between the civilian sides.
Civ-mil is relatively unproblematic
" The methodology
used was similar but "one challenge is working with the Commission,
which is very jealous of its prerogatives" (Q 334).
At the working level however people realised that when missions
did not work due to internal differences, everyone's reputations
were affectedMember States, Commission and Council. While
respecting the competences of others, everyone had an interest
in seeking improvements in systems for bureaucratic management,
financial controls, procurement rules and framework contracts.
192. Nick Witney told us: "When we conduct
military operations run from one of seven possible alternative
locations across Europe and civil operations run from an entirely
different place within Brussels, you find at the very heart of
direction of interventions complete separation between civil and
military." The Lisbon Treaty seemed to address the problem
of trying to ensure that the combined efforts of Member States
marched more coherently in step in aid and trade policies and
not just in the military and diplomatic sides fields (Q 66).
193. Dan Smith felt however that there was still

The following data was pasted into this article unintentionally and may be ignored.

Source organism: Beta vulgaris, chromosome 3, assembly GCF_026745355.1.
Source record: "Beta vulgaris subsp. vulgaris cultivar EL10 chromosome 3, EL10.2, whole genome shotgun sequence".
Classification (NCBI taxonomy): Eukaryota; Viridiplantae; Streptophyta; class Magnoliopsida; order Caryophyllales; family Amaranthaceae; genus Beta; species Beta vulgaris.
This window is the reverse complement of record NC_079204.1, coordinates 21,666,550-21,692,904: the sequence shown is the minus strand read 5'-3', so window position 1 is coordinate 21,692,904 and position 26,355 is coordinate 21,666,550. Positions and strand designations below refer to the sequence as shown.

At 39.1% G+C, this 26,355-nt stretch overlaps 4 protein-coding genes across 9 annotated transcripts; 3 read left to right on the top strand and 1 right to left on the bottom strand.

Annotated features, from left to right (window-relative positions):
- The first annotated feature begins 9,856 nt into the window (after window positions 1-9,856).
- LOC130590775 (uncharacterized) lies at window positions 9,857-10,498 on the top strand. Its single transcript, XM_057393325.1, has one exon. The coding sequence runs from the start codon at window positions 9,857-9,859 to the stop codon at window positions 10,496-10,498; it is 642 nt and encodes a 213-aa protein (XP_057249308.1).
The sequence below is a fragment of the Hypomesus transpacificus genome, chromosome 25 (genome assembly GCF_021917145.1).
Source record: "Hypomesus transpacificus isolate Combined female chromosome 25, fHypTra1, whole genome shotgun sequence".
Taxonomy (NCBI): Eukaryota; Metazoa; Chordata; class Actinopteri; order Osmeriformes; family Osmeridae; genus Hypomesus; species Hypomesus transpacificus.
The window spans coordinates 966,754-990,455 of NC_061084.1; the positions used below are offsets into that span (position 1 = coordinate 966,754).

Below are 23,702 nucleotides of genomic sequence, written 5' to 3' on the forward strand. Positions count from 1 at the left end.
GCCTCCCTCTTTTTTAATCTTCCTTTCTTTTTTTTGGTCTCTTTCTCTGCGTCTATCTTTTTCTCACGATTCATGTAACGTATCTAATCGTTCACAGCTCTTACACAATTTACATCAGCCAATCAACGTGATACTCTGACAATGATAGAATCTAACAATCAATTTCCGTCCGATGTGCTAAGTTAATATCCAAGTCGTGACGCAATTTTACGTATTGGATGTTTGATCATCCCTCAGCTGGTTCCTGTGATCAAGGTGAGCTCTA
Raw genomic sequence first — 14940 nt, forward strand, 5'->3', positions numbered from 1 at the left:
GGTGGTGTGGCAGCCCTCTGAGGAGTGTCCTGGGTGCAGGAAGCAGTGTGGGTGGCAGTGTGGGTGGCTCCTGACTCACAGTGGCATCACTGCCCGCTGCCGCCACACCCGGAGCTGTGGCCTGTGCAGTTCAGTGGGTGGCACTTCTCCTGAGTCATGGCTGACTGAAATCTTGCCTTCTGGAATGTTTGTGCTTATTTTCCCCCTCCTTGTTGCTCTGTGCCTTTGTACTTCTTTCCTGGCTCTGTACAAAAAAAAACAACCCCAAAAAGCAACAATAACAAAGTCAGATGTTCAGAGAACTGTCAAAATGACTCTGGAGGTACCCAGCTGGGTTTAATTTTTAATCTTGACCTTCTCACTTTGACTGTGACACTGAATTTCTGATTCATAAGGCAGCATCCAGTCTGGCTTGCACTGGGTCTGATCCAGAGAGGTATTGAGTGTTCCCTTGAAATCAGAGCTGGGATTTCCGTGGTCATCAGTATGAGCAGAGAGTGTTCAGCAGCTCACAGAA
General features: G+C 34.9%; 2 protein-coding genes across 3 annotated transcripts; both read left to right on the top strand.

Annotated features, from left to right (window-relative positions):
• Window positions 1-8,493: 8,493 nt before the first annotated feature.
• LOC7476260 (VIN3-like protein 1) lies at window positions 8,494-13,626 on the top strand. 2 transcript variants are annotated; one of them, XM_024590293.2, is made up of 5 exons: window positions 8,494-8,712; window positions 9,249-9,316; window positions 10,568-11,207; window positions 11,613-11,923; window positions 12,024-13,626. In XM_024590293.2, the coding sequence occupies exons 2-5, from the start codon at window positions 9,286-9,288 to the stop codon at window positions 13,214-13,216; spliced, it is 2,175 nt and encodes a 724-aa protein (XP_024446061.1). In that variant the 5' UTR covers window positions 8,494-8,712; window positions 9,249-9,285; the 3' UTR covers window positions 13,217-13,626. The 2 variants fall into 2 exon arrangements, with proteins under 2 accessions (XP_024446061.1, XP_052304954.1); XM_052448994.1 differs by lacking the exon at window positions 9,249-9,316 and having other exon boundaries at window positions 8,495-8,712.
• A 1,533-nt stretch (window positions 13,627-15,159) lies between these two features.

a long way to go on capability, in particular "in the institutions
there is still more to do. There is a lot of stovepipe
thinking." Attention particularly needed to be given to detail
(QQ 25-27). "However, while the EU remains ... an alliancealbeit
a very close oneof sovereign states, there is always going
to be a difference between what the EU is capable of doing and
what a single state of that population and wealth would be capable
of doing" (Q 34).
194. For the former Europe Minister, Jim Murphy,
political will and co-operation were required: "We can achieve
an awful lot more by co-operating with other European nations
that we could ever do by ourselves. That is the important part
of the Strategy that in the past I do not think we have made enough
of and, hopefully, if we can agree a comprehensive Strategy, it
is a very strong case for Europe in and of itself to be a world
player" (Q 375).
195. The question of coherence will need to
be addressed seriously with or without the entry into force of
the Lisbon Treaty if the effectiveness of the EU's actions in
the security field is not to fall far short of its aspirations.